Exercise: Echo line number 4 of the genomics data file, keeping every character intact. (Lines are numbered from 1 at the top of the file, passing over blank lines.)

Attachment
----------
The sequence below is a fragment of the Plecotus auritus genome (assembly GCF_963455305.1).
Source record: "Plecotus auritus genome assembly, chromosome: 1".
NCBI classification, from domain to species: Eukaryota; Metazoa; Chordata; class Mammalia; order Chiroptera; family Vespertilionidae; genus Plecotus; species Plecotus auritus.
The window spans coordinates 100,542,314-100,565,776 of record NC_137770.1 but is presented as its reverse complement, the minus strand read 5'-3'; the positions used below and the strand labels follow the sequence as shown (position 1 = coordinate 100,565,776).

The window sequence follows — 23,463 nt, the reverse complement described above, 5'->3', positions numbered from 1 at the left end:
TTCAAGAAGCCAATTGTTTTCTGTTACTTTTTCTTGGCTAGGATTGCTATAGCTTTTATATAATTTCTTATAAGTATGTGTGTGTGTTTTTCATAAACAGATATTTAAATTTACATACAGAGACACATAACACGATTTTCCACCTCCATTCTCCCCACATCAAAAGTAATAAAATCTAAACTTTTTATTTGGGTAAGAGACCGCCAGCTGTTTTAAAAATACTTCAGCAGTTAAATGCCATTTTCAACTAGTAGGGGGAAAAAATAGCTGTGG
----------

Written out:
The window spans coordinates 100,542,314-100,565,776 of record NC_137770.1 but is presented as its reverse complement, the minus strand read 5'-3'; the positions used below and the strand labels follow the sequence as shown (position 1 = coordinate 100,565,776).